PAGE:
• Mum loved it when I would pick up a bunch of pretty flowers at Central Station in Sydney on the way home from work.  She would happily put them in a vase on the kitchen table.  She just loved pretty flowers.
  • Mum loved both her parents, but there was definitely a special place in her heart for her father.  She often told stories of how he would get her OUT of trouble with her mother.
  • When helping to build my brother Doug’s home at Daruka, mum would cook an entire roast meal on an open fire for us all – and it was always yummy!
  • Mum loved gardening and always had a pretty show of flowers.  When we lived in Tamworth her favourites were roses and aspidistras, and in Sydney she planted sweat peas, salvia and phlox, amongst others
  • Mum had open heart surgery at the Sydney Adventist Hospital aged 80 years, to replace a valve in hear heart, and came through with flying colours

She worked tirelessly for the Seventh Day Adventist Dorcas Welfare Society helping the less fortunate with clothes and food, and organised a group of willing women from the church in both Tamworth and Parramatta to help her.

In January 1977 Mum supervised the Dorcas Mobile Soup Kitchen at the Granville Rail Disaster in Granville, Sydney. Leading a team of a half dozen women they worked tirelessly to provide nourishment for the emergency crews working on the line late into the night.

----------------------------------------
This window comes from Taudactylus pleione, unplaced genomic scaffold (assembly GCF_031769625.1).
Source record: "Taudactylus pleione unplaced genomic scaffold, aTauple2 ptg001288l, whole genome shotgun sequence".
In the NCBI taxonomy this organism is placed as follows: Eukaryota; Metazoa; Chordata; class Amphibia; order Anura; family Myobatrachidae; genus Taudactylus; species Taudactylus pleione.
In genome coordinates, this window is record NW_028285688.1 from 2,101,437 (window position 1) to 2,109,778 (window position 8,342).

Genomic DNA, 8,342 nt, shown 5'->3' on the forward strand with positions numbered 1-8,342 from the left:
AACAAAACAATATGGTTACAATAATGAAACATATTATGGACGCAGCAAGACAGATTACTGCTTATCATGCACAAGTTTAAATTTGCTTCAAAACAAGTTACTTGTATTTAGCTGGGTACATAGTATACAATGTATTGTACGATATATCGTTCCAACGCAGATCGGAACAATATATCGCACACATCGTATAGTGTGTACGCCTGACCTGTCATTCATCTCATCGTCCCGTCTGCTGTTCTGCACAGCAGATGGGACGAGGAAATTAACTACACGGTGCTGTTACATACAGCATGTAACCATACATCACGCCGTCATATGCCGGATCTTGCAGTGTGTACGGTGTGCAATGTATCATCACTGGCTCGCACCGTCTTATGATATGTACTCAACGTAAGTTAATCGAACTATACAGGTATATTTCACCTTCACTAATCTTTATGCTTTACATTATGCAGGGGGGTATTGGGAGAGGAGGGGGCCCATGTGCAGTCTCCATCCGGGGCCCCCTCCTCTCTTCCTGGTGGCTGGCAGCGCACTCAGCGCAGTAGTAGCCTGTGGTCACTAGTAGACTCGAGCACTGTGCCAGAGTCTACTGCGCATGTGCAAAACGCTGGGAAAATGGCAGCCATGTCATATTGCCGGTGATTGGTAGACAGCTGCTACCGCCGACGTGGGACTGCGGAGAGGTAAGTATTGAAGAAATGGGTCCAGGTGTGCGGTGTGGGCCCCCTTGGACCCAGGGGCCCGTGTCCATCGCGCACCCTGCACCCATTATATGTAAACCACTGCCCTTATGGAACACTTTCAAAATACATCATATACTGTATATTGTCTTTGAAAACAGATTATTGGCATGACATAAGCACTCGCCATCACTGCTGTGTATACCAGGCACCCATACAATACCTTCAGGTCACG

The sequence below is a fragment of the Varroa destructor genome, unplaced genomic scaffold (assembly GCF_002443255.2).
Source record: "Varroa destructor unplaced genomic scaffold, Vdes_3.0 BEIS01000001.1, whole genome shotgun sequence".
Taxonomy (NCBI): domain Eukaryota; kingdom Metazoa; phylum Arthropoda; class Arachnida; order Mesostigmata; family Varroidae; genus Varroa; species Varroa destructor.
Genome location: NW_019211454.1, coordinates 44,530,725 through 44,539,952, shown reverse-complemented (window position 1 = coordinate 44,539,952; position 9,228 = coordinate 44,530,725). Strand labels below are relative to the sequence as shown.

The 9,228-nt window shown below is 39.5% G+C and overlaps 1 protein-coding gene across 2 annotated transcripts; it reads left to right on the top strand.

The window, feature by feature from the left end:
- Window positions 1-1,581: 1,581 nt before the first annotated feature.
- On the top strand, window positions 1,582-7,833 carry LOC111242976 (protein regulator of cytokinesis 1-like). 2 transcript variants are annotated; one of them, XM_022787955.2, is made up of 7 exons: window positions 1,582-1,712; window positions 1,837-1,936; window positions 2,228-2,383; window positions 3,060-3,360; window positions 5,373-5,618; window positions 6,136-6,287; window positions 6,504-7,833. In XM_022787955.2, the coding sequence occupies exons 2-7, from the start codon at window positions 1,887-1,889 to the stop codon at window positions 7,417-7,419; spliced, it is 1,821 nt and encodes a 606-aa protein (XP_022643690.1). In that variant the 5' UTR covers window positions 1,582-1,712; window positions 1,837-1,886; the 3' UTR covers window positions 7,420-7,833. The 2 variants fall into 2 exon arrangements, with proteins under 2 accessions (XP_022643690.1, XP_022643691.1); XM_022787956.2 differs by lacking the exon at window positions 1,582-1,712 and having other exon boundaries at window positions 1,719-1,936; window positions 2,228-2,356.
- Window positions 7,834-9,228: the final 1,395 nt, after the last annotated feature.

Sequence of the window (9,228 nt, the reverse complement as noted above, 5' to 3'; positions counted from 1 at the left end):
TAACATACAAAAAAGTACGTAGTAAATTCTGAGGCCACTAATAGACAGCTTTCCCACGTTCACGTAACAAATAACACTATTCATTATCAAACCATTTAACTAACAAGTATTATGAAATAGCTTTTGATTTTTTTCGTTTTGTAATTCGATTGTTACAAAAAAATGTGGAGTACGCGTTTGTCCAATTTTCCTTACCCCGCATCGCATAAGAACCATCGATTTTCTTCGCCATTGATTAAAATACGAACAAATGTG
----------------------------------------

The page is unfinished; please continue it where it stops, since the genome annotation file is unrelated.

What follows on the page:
Mum designed and made the first of hundreds of doll cradles for a church stall fund raiser in Parramatta.  She would go on shopping expeditions all over Sydney to various material shops buying lawn cotton, laces, ribbons and soft netting in a wide range of colours, in an attempt to make each cradle slightly different.  The ladies at the Dorcas meetings helped her sew many of them, and they proved to be a big hit with the public, as well as a great fund raising effort.  Orders came from all over Sydney.

Mum and the Dorcas ladies often packed donated clothing for distribution in some of the worlds poorest countries.  If items of clothing were to old or in bad repair, but could be used for polishing cloths, they were packed into different bags and sold to car wash companies!

In 1997 Mum was honoured by the Church as one of the recipients of an award for being an Adventist Woman of the Year for her years of effort with the Dorcas movement, but her children didn’t find this out until going through her paperwork after her death.

Mum passed away in much the same way she lived her life – on her own terms.  She had always said that she simply wanted to go to sleep.  She was only admitted to Westmead Hospital hours before her passing, and simply fell to sleep on 26 November 2000.

Madeleine Di Salvia nee: Bailey & her sister in law Thelma Dines nee: Di Salvia - 1995 approx
Madeleine Di Salvia nee: Bailey & her sister in law Thelma Dines nee: Di Salvia